If you contribute to the delinquency of a minor, you can find yourself facing criminal charges. However, unlike so many other criminal charges on the Florida books, this one is broad and generally open to a fair amount of interpretation – which means it’s also highly defendable.
Contributing to the delinquency of a minor in Florida can refer to several different offenses. The two we most commonly see in our offices are contributing to the delinquency of a minor via:
Fort Lauderdale criminal defense lawyers at The Ansara Law Firm recognize that clients facing this charge could serve up to one year in jail if convicted, as it is a first-degree misdemeanor offense. It also carries the potential for a hefty monetary fine.
Defendants who know their rights and consult immediately with a qualified criminal defense attorney are likely to minimize the impact of these charges on their immediate situation and their life.What Is Contributing to the Delinquency of a Minor?
This offense is spelled out statutorily in F.S. 827.04. The law indicates that in order to convict someone of contributing to the delinquency of a minor, prosecutors need to show the defendant:
Committed an action that causes or could cause or in some way contributes to a child becoming a delinquent/ dependent/ child in need of services.
Tries to persuade, command, force or otherwise compel a child to become or remain delinquent or a child in need of services.
A “child” in this case is anyone who is a minor under the age of 18.
State law defines a “delinquent child” as one who has committed a violation of law or else is in contempt of court.
An act of delinquency, as defined by F.S. 984.03(55), is a breach of any law or ordinance that would be punishable by jail or prison time if the violation were carried out by an adult.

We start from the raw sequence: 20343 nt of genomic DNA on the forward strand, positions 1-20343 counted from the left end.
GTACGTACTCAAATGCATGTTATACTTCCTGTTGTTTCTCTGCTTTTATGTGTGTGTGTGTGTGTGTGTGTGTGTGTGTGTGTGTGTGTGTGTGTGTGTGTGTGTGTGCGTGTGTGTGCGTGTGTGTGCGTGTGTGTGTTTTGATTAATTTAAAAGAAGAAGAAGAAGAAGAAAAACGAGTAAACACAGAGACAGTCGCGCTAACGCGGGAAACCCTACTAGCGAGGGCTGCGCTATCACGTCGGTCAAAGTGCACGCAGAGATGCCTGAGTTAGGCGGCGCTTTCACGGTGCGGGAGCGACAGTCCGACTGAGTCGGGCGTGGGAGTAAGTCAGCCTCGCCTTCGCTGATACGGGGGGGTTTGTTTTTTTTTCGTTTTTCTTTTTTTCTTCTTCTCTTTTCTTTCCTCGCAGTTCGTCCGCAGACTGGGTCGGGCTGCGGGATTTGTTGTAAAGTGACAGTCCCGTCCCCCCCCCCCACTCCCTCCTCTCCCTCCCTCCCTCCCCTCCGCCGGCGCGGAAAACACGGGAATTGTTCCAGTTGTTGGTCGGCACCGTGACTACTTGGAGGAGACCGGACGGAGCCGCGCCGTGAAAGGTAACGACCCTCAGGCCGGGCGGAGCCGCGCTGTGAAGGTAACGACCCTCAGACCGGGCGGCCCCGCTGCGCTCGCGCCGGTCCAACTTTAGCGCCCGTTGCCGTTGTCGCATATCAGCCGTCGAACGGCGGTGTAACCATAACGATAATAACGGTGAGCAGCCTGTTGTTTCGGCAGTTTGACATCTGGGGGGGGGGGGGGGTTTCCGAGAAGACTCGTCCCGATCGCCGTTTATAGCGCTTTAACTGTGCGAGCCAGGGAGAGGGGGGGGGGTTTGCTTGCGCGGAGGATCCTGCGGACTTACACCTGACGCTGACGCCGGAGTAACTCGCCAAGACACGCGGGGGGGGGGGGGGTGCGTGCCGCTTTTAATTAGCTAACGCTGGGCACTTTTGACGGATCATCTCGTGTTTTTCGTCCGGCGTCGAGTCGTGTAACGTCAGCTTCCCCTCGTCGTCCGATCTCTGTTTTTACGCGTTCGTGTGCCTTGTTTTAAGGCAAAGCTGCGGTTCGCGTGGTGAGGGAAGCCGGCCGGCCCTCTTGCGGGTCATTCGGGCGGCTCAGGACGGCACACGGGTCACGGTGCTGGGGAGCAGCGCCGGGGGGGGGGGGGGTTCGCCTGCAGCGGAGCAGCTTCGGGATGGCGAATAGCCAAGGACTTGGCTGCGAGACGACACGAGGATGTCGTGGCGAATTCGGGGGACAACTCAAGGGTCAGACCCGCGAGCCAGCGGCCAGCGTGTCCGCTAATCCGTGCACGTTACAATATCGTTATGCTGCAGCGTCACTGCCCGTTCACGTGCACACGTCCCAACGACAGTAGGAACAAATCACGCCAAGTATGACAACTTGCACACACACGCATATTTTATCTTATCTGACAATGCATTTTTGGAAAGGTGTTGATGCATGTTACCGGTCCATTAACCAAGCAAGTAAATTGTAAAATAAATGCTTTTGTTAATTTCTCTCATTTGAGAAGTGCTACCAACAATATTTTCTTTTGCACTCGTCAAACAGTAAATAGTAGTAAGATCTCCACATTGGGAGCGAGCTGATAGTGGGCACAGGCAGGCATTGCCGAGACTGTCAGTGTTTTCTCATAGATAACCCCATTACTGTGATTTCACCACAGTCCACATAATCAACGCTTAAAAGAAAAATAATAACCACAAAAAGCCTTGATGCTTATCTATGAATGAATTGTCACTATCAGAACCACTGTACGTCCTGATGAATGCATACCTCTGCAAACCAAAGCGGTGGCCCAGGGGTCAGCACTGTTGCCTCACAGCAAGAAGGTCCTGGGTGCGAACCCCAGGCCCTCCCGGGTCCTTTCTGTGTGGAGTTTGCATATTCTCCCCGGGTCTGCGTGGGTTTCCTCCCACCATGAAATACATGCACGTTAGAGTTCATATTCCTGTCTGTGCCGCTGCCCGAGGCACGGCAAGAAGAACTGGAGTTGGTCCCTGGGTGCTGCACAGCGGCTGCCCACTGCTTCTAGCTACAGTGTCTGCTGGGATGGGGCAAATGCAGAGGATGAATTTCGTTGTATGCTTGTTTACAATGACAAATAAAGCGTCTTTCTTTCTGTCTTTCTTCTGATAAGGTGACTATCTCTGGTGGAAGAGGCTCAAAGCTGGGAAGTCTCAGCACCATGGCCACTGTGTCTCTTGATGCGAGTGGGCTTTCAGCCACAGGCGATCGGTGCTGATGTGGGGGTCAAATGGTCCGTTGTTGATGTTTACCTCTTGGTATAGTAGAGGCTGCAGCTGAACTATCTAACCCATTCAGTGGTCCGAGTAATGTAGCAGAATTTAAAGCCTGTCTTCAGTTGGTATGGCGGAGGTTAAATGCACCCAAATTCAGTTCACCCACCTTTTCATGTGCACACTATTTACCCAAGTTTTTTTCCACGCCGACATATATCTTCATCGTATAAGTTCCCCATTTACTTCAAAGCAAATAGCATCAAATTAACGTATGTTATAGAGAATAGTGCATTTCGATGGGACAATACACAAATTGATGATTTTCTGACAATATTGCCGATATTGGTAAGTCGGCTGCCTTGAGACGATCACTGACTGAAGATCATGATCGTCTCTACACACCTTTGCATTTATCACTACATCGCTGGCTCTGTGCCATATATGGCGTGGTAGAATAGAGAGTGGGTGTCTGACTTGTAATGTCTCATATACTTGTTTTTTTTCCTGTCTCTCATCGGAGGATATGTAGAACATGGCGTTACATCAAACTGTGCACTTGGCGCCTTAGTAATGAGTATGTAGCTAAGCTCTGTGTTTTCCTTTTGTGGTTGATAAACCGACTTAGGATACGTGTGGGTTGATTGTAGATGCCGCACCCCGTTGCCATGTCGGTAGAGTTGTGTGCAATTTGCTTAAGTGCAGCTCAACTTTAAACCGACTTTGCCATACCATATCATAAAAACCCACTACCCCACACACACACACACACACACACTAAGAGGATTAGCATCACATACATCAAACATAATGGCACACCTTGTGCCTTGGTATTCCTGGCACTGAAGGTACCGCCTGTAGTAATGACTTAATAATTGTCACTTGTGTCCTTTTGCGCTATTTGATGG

Meanwhile, a “child in need of services,” per F.S. 984.03(9), means a minor who has been found by the court to:
Have been a frequent runaway, despite parents’ reasonable efforts to engage in mediation or counseling.
Have been repeatedly truant from school.
Have consistently disobeyed reasonable demands by parents to remedy the underlying issues. Here again, a “reasonable effort” would include participation in counseling or mediation.
A child who is found to be “dependent” by the court is one who has been abandoned, neglected or abused by their parents, surrendered to the state for adoption, has no parents or legal guardians capable of supervision, is at substantial risk of imminent abuse/ neglect/ abandonment by caregivers, has been sexually exploited and has no responsible adult relative capable of providing care or whose parents voluntarily surrendered the child or failed to comply with requirements of their case plan after their child was removed.Penalty for Contributing to Child Delinquency
Contributing to the delinquency of a child is considered a first-degree misdemeanor. As such, conviction is punishable by a maximum of:
Additional penalties could include orders to pay court costs and restitution, participate in community service and submit Department of Children and Families (DCF) supervision.
These are the maximum penalties, which means even if you can’t avoid conviction, there may be an opportunity for your defense lawyer to argue for a lesser sentence.Defenses to Contributing to Child Delinquency
In addition to the typical pre-trial defenses and motions we might explore (motion to suppress, unlawful arrest, etc.), we will determine whether the following defenses may apply:
If you have been charged with this crime, call our offices to learn more about how we may be able to formulate an effective defense. Each case is going to require a unique defense strategy to ensure a more successful outcome.
If you have been charged with contributing to the delinquency of a minor in South Florida, contact the Fort Lauderdale Criminal Defense Lawyers at The Ansara Law Firm by calling (877) 277-3780.